-WC Auburn University v. International Business Machines, Corp., No. 3:2009cv00694 - Document 268 (M.D. Ala. 2011)

Court Description: MEMORANDUM OPINION AND ORDER that: (1) The 166 Magistrate Judge's ruling denying Auburn's request for production of additional documents from 2003 - 2007 is hereby AFFIRMED, and, insofar as Auburn's 172 Statement of Appeal constitu tes an objection to the Magistrate Judge's ruling on this issue, that objection is OVERRULED; (2) The 166 Magistrate Judge's ruling denying Auburn's request for production of additional documents from 2003 - 2007 is hereby AFFIRMED I N PART. Insofar as this issue may relate to any documents falling within the scope of Auburn's RFP No. 163, this Court will withhold judgment on that issue until the Court has heard oral argument by the parties. On all other issues related to Au burn's request for additional documents "describing the accused test methods," see Doc. # 175 at 11-14, the Magistrate Judge's order is AFFIRMED. Insofar as Auburn's 172 Statement of Appeal constitutes an objection to the Magistrate Judge's ruling on this issue, that objection is OVERRULED; (3) Auburn's 171 Motion for Oral Argument on Appeal of Magistrate Judge's Order is hereby GRANTED, with Oral Argument set for 12/7/2011 at 02:00 PM in Courtroom 2A before Honorable Judge Mark E. Fuller. Signed by Honorable Judge Mark E. Fuller on 11/1/2011. (furn: Calendar, wr) (Attachments: # 1 Civil Appeals Checklist) (wcl, )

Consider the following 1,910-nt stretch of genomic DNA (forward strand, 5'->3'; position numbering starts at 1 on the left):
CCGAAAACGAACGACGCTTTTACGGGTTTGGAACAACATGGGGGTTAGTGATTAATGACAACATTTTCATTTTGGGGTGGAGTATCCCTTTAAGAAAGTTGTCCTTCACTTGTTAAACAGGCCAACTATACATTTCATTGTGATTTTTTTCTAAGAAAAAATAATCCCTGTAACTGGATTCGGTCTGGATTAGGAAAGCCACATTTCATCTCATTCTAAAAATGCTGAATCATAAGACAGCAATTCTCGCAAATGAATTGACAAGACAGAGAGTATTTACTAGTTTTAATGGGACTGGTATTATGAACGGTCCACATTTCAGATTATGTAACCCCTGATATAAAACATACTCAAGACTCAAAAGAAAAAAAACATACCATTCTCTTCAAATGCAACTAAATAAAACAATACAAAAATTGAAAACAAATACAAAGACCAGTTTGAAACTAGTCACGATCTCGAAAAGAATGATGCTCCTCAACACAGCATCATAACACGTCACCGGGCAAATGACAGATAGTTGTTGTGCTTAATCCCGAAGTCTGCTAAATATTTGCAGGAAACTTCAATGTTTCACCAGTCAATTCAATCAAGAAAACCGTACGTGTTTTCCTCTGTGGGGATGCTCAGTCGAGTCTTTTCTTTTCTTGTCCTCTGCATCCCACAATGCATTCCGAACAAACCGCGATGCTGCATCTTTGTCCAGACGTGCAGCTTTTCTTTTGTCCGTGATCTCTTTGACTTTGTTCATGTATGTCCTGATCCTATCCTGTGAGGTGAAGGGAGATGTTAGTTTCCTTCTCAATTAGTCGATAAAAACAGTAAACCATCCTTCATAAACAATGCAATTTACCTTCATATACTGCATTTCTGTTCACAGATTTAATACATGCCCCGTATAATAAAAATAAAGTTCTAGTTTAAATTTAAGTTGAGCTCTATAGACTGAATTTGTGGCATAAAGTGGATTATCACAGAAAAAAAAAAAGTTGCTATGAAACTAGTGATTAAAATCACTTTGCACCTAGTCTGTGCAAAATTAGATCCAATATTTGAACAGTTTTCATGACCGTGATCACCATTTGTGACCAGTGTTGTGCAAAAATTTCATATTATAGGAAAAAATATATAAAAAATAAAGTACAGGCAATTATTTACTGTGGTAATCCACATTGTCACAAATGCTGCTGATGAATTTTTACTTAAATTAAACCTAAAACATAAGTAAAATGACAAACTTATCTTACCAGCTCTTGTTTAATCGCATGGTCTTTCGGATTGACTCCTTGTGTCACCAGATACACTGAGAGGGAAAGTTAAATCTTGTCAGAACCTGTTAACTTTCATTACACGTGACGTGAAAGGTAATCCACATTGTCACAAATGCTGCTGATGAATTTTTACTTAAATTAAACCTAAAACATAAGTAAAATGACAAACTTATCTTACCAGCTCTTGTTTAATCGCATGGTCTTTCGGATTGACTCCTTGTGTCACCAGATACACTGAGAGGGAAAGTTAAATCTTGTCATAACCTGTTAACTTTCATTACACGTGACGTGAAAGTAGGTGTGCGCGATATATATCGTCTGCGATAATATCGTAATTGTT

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IN THE UNITED STATES DISTRICT COURT FOR THE MIDDLE DISTRICT OF ALABAMA EASTERN DIVISION AUBURN UNIVERSITY, Plaintiff, v. INTERNATIONAL BUSINESS MACHINES, CORP., Defendant. ) ) ) ) ) ) ) ) ) CASE NO. 3:09-cv-694-MEF (WO) MEMORANDUM OPINION AND ORDER This cause is before the Court on Auburn s Statement of Appeal of Magistrate Judge Decision, Doc. #172, and Auburn s simultaneously filed Motion for Hearing re: Appeal of Magistrate Judge Decision, Doc. #171. For the reasons stated below, the Magistrate Judge s order, Doc. #166, is due to be AFFIRMED IN PART. Auburn s Motion for Hearing, Doc. #171, is due to be GRANTED on the remaining issues contained in Auburn s Appeal. I. Procedural Background On January 28, 2011, Auburn filed its Sealed Motion to Compel production of certain documents and depositions from IBM. Doc. #154. On February 22, after the Motion to Compel was fully briefed and the parties had winnowed the motion down to four issues through a face-to-face conference, see Auburn University s Notice of Withdrawal of Certain 1 Issues Identified in its Motion to Compel Discovery from IBM, Doc. #161, the Magistrate Judge held a telephonic hearing. Doc. #168. During the hearing, the Magistrate Judge denied Auburn s motion on all four of the remaining issues. Id. The Magistrate Judge then issued a one-page order denying Auburn s motion. Doc. #166. On March 8, Auburn appealed the Magistrate Judge s decision and moved for a hearing regarding the appeal. Docs. #171-172. Auburn s appeal is fully briefed and ripe for review. Docs. #175, 180, 208. II. Standard of Review Federal Rule of Civil Procedure 72(a) provides that a district court must set aside a magistrate judge s order only if the ruling was clearly erroneous or contrary to law. As this Court has previously stated, this standard is a very difficult one to meet. Thornton v. Mercantile Stores Co., 180 F.R.D. 437, 439 (M.D. Ala. 1998). Additionally, as other district courts in this circuit have observed, review is extremely deferential toward the magistrate judge. See, e.g., Piggot v. Sanibel Dev., LLC, No. 07-cv-83 2008 WL 2937804 at *5, n.8 (S.D. Ala., July 23, 2008). Therefore, Auburn s burden is heavy. This Court will also consider the language of Federal Rule of Civil Procedure 26. Rule 26 dictates that discovery is permissible if the information sought is relevant and appears reasonably calculated to lead to the discovery of admissible evidence. Fed. R. Civ. P. 26(b)(1). In accord with this language, the Supreme Court has stated that limitations [on discovery] come into existence when the inquiry touches upon the irrelevant. Hickman v. 2 Taylor, 329 U.S. 495, 507-508 (1947) (construing earlier version of Rule 26). To be relevant in a discovery sense, the information requested need only be germane. See Oil, Chem. & Atomic Workers Labor Union v. N.L.R.B, 711 F.2d 348, 360 (D.C. Cir. 1983). However, the Eleventh Circuit has held that [w]here a significant amount of discovery has been obtained, and it appears that further discovery would not be helpful in resolving the issues, a request for further discovery is properly denied. Cox v. Adm r U.S. Steel & Carnegie, 17 F.3d 1386, 1420 (11th Cir. 1994). III. Discussion The issues before the court can be summarized as follows: A. Auburn s request for production of documents regarding the development and use of the accused testing methods from 2003 to 2007, see doc. #175 at 4, B. Auburn s request for production of documents describing the accused test method, see id. at 11, C. Auburn s request for production of documents and Rule 30(b)(6) deposition testimony relating to IBM s implementation of the accused method with Sony, see id. at 14, and D. Auburn s request for production of communications with customers about specifications for the products, including the quality and reliability standards of the customer. Id. at 18. Each of these issues will be addressed in turn. 3 A. The Magistrate Judge s order denying Auburn s request for production of documents regarding the development and use of the accused testing methods from 2003 to 2007 was not clearly erroneous or contrary to law Auburn contends that the 2003-2007 documents it requests from IBM would be relevant to the following four issues, despite the fact that Auburn s patent did not issue until 2007: 1. IBM s alleged infringement of Auburn s patent; 2. The validity of Auburn s patent; specifically, whether the subject matter of Auburn s patent was non-obvious at the time Auburn filed its patent application in 2001; 3. IBM s willfulness in its alleged infringement of Auburn s patent; and 4. The damages IBM will owe Auburn if Auburn can prove infringement. 1. Documents from 2003 - 2007 are not relevant to Auburn s infringement claim. It is axiomatic that there can be no infringement of a patent prior to its issuance. Cohen v. U.S., 487 F.2d 525, 527 (Ct. Cl. 1973). Nevertheless, Auburn argues that IBM should be required to turn over documents from 2003 - 2007 because such documents would show how IBM s allegedly infringing methods were developed . . . why they were developed, and . . . how they are used in practice[.] Doc. #168 at 4:6-15. Auburn s theory is that these pre-issuance methods were substantially similar to the allegedly infringing methods IBM was using after Auburn s patent issued. Id. Auburn additionally claims that the documents sought from this period go to the heart of [its] infringement case. Id at 4:78. 4 However, IBM points out that Auburn was able to prepare Final Infringement Contentions in August of 2010. Doc. #124 at 2-3. Approximately five months before filing its initial Motion to Compel, Auburn claimed to have specifically identif[ied] IBM s infringing activities by specifically identifying information from IBM s confidential documents produced in discovery and specific sentences of deposition testimony by IBM employees that form[ed] the basis of Auburn s infringement allegations for each . . . claim. Id. In light of Auburn s contradictory positions and the Eleventh Circuit s holding that where, as in this case, a significant amount of discovery has been obtained, a request for further discovery is properly denied, Cox, 17 F.3d at 1420, this Court concludes that the denial of Auburn s request for documents from 2003 - 2007 based on a lack of relevance to Auburn s infringement claim was neither clearly erroneous nor contrary to law.1 2. It is not clearly erroneous or contrary to law to hold that the requested documents are not sufficiently relevant to Auburn s claims of non-obviousness to compel production Auburn is correct in asserting that obviousness is judged at the time of the filing of the patent application. Doc. #175 at 8-9. Here, Auburn filed its first patent application in 1 The Magistrate Judge s order is unclear regarding the grounds on which he denied much of Auburn s motion. Doc. #166. With regard to infringement, however, it is apparent that the Magistrate Judge s order was based on relevance. The Magistrate Judge asked Auburn when their patent issued, and IBM s response to Auburn s argument was that [the 2003-2007 documents are] not relevant to infringement, because infringement cannot occur until the patent issues. Doc. #168 at 5:14 - 16. A few lines later, the Magistrate Judge denies Auburn s request as to the documents from 2003 - 2007. Id. at 5:19-20. 5 October of 2001. Doc. #1 at 2. Auburn is also correct in stating that it may, at trial, put forth evidence of secondary indicia of non-obviousness. Doc. #175 at 9. However, Auburn does not provide any indication of how documents from 2003 - 2007 would be relevant to show that Auburn s claimed method was non-obvious in 2001. As such, this Court concludes that the Magistrate Judge s refusal to compel production of these documents was not clearly erroneous or contrary to law on the basis of Auburn s desire to use the requested documents as indicators of non-obviousness. 3. It is not clearly erroneous or contrary to law to hold that the requested documents are not sufficiently relevant to Auburn s potential damages to compel production Auburn claims that documents pre-dating 2007 would be relevant to the hypothetical negotiation that is the standard for determining damages in a patent infringement case. See i4i Ltd. v. Microsoft Corp.,598 F.3d 831, 854 (Fed. Cir. 2010) ( We have consistently upheld experts use of a hypothetical negotiation . . . for estimating a reasonable royalty. ). However, in its Brief in Support of Appeal, Auburn provides little support for its belief that so-called value documents exist beyond those already provided by IBM. Doc. #175 at 10. In its response, IBM claims to have produced value documents without date restriction, and asserts, correctly, that the mere hope that relevant documents might exist is insufficient to compel discovery. Doc. #180 at 11 (citing Hubbard v. Porter, 247 F.R.D. 27, 29-30 (D.D.C. 2008) ( Speculation that there is more will not suffice; if the theoretical possibility that more documents exist sufficed to justify additional discovery, discovery 6 would never end. )). In that vein, IBM also points out that three of the company s deposition witnesses have testified that they were not aware of any additional documents relating to the sort of cost/benefit analysis about which Auburn is seeking further information. Id. at 11 n.30. Auburn s response offers a factually unsupported assertion that documents IBM claims do not exist must, in fact, exist. Doc. #208-15 at 3. In light of these arguments, this Court concludes that the Magistrate Judge s ruling on the 2003-2007 documents was not clearly erroneous or contrary to law based on the purported relevance of these documents to the issue of damages. 4. It is not clearly erroneous or contrary to law to hold that the requested documents are not sufficiently relevant to IBM s alleged willful infringement to compel production Auburn argues that Federal Circuit case law prior to its en banc decision in In re Seagate Tech., LLC, dictates that pre-patent conduct may . . . be used to support a finding of willfulness. Doc. #175 at 11 (quoting Minn. Mining Mfg. Co v. Johnson & Johnson Orthopaedics, Inc., 976 F.2d 1559, 1581 (Fed. Cir. 1992)). In 2007, however, the Federal Circuit, sitting en banc, held that to establish willful infringement, a patentee must show by clear and convincing evidence that the infringer acted despite an objectively high likelihood that its actions constituted infringement of a valid patent. In re Seagate Tech., LLC., 497 F.3d 1360, 1371 (Fed. Cir. 2007) (en banc). Based on the Federal Circuit s holding in Seagate, IBM argues that because Auburn s first patent did not issue until March 20, 2007, prior to that date there was no valid patent 7 that IBM could have willfully infringed. Doc. #180 at 11. Auburn correctly points out that there is no case law indicating that Seagate overturns Federal Circuit precedent regarding whether pre-issuance conduct can be used to support a finding of willfulness. Doc. #208-15 at 3. However, Auburn does not point to authority that indicates the post-Seagate status of the law regarding the relevance of pre-issuance conduct to a willfulness inquiry, nor was this Court able to locate any such authority. As such, this Court concludes that the Magistrate Judge s order was neither clearly erroneous nor contrary to law based on the purported relevance of the 2003-2007 documents to Auburn s claims of willful infringement. For all of the reasons stated above, the Magistrate Judge s denial of Auburn s request for additional documents from 2003 - 2007 was not clearly erroneous or contrary to law. B. The Magistrate Judge s order denying Auburn s request for production of documents describing the accused test method is affirmed in part, with certain issues left open for oral argument Auburn contends that the Magistrate Judge was wrong to deny Requests for Production (RFPs) numbers twenty-two and eighty-six on overbreadth grounds. Doc. #175 at 11-14; Doc. #168 at 7:18-22 (denying motion to compel production of documents describing the accused test methods). Auburn argues that this issue too goes to the heart of [their] case[.] Doc. #168 at 5:24-25. IBM argues that it has already produced all documents relevant to RFPs 22 and 86, both of which IBM considers overbroad. Doc. # 180 at 12. Here, IBM again points to the 8 fact that Auburn was able to prepare Final Infringement Contentions in August 2010. See Doc. #124 at 2-3. As previously discussed, Auburn claimed in 2010 to have specifically identif[ied] IBM s infringing activities by specifically identifying information from IBM s confidential documents produced in discovery and specific sentences of deposition testimony by IBM employees that form[ed] the basis of Auburn s infringement allegations for each . . . claim. Id. In light of the apparent inconsistency between Auburn s statements of August 2010 and its current request for further discovery regarding the accused test methods, this Court again concludes that the Magistrate Judge s denial of this request was not clearly erroneous or contrary to law. However, insofar as the issue of the accused test methods relates to Auburn s RFP No. 163, see Doc. #154 at 6 (including discussion of RFP No. 163 under the heading IBM Should Be Compelled to Produce Documents Describing the Accused Test Methods ), this Court will withhold judgment on that issue for oral argument. Accordingly it is hereby ORDERED that: (1) The Magistrate Judge s ruling denying Auburn s request for production of additional documents from 2003 - 2007, Doc. #166, is hereby AFFIRMED, and, insofar as Auburn s Statement of Appeal, Doc. #172, constitutes an objection to the Magistrate Judge s ruling on this issue, that objection is OVERRULED. (2) The Magistrate Judge s ruling denying Auburn s request for production of additional documents from 2003 - 2007, Doc. #166, is hereby AFFIRMED IN PART. Insofar as this issue may relate to any documents falling within the scope of Auburn s RFP No. 163, this Court will withhold judgment on that issue until the Court has heard oral argument by the parties. On all other issues related to Auburn s request for additional documents describing the accused test methods, see Doc. # 175 at 11-14, the Magistrate Judge s order is AFFIRMED. Insofar as Auburn s Statement of 9 Appeal, Doc. #172, constitutes an objection to the Magistrate Judge s ruling on this issue, that objection is OVERRULED. (3) Auburn s Motion for Oral Argument on Appeal of Magistrate Judge s Order, Doc. #171, is hereby GRANTED, with oral argument scheduled for December 7, 2011 at 2:00 P.M. in the United States Courthouse, One Church Street, Courtroom 2A, Montgomery, Alabama. This Court will withhold judgment on all issues contained in Auburn s Statement of Appeal that are not addressed above until this time. st DONE this the 1 day of November, 2011. /s/ Mark E. Fuller UNITED STATES DISTRICT JUDGE 10